I have learnt that I need to protect my energy and to share what I have so precious with the right persons. How? By having some standards. What works for me is to take the time: chatting online long enough before meeting, not being afraid to ask them what they are looking for to check if we are on the same page before meeting, and chatting some more until I feel comfortable to move one step forward. If the man rejects my standards, becomes pushy and tells me that there is something wrong with me, it’s ok, I don’t take it personally because now I accept myself just as I am. It’s not about me. It means we are not good for each other. I have also learnt that my past relationships that put my self-value to bottom rocks were because I wasn’t with the men who were right for me.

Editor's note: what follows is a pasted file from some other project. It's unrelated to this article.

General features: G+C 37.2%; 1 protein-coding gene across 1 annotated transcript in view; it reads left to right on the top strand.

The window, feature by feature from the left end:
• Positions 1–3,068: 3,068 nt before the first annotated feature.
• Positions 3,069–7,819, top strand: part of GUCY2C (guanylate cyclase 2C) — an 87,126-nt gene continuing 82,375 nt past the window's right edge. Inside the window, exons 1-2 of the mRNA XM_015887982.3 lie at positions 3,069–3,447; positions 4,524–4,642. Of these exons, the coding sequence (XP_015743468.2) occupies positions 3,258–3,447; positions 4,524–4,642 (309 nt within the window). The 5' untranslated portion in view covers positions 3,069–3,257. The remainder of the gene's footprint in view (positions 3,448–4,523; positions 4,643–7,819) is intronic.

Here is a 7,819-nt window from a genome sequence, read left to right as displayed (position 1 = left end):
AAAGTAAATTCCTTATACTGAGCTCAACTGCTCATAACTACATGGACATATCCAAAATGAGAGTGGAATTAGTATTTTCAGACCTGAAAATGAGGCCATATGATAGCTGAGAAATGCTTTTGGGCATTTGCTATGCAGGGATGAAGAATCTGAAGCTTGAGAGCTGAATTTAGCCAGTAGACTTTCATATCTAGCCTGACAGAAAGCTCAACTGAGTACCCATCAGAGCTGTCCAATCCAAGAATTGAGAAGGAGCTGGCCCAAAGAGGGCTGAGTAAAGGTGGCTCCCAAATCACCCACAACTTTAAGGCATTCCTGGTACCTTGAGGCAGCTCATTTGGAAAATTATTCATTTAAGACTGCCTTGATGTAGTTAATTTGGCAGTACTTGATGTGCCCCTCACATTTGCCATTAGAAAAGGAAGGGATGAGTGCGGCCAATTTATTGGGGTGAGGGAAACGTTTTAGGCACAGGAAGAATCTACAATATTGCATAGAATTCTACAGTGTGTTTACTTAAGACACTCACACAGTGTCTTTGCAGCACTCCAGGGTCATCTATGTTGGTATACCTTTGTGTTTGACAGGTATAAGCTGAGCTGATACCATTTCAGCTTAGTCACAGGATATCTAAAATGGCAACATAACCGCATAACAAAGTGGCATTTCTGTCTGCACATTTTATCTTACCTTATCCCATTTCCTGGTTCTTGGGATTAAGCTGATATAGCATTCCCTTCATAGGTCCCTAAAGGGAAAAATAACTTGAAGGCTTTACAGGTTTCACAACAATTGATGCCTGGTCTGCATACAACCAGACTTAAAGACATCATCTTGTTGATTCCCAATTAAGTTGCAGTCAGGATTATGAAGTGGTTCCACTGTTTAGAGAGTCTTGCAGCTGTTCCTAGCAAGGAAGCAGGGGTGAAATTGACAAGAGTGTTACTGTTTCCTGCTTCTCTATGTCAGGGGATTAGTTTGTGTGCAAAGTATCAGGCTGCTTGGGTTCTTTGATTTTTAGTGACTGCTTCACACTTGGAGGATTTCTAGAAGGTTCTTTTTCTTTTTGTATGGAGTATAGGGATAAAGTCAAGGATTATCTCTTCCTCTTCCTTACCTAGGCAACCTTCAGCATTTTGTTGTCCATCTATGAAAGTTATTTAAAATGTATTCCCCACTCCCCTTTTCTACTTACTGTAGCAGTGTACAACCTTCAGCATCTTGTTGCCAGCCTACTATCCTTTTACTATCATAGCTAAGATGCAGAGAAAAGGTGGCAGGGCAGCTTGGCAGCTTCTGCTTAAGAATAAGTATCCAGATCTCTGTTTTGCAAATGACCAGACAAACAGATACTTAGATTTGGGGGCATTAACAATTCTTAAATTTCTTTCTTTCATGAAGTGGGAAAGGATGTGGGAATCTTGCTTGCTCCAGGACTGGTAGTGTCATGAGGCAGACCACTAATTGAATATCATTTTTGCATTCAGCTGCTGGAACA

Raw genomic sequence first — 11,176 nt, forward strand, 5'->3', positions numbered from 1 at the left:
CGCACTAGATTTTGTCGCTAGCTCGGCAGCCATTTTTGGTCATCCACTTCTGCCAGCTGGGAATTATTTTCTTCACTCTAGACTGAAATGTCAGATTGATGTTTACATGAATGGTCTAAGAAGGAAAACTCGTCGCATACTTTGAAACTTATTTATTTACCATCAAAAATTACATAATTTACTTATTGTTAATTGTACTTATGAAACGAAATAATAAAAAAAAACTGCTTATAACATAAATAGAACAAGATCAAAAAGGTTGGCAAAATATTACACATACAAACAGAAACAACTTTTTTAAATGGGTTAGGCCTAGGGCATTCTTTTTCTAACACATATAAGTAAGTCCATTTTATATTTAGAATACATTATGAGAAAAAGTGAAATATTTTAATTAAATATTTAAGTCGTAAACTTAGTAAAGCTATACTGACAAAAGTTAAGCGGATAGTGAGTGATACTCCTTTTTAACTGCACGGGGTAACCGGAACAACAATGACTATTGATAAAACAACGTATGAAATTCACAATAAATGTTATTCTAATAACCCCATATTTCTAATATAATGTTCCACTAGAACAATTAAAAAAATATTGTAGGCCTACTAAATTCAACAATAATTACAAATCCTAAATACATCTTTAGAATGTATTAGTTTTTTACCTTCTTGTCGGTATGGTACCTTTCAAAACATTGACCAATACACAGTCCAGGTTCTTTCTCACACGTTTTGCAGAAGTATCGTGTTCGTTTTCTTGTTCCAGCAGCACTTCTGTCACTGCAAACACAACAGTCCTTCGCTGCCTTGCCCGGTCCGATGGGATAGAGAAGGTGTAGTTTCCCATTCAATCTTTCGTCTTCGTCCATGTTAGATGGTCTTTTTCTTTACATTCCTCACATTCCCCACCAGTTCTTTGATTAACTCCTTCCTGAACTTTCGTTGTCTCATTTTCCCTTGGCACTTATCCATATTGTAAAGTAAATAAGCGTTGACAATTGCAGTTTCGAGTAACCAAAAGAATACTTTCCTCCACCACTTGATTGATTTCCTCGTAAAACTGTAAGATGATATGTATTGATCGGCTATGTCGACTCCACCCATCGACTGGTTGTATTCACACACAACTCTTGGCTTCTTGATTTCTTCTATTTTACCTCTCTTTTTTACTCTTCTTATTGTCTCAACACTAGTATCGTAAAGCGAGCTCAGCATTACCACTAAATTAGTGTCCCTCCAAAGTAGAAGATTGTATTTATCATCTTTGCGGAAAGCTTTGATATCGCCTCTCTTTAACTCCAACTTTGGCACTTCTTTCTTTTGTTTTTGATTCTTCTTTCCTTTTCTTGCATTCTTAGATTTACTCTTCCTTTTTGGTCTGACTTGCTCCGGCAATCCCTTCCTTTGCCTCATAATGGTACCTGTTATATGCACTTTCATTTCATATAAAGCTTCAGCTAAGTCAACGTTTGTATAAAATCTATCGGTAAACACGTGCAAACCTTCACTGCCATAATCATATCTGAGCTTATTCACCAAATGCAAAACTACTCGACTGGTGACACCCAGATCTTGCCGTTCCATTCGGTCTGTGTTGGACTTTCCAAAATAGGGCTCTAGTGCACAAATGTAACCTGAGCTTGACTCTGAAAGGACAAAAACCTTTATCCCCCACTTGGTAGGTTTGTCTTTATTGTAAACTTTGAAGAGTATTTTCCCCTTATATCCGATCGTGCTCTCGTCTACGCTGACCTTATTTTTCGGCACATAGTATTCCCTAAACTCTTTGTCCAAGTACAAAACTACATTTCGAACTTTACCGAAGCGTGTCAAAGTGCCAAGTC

I come from a very dysfunctional family (verbally and physically abusive mother, physically and emotionally absent father). Knowing that, fear of rejection and of abandonment is a topic that I know very well. I recently was in a short relationship with a man that seemed wonderful until he suddenly disappear before a date we had planned, leaving me horribly worried that something had happened to him (he texted me he was ill and his phone would go unavailable). Just to reappear a good week later to tell me how truly sorry he was, that he has issues to solve and that the fault is completely his, insisting on how lovable I am, and offering friendship if I wanted to. It hurt, very painfully. and I took the time to feel every emotions, I even wrote a letter to him that I never sent, just for myself as a healing process. And I took the time to consider his friendship offer. Why would I accept after his horrendous behavior? Do we have friends in common? No we don’t. Why would I want to ease his guilt? I took the time to think and I understood that I had to do what is best for me.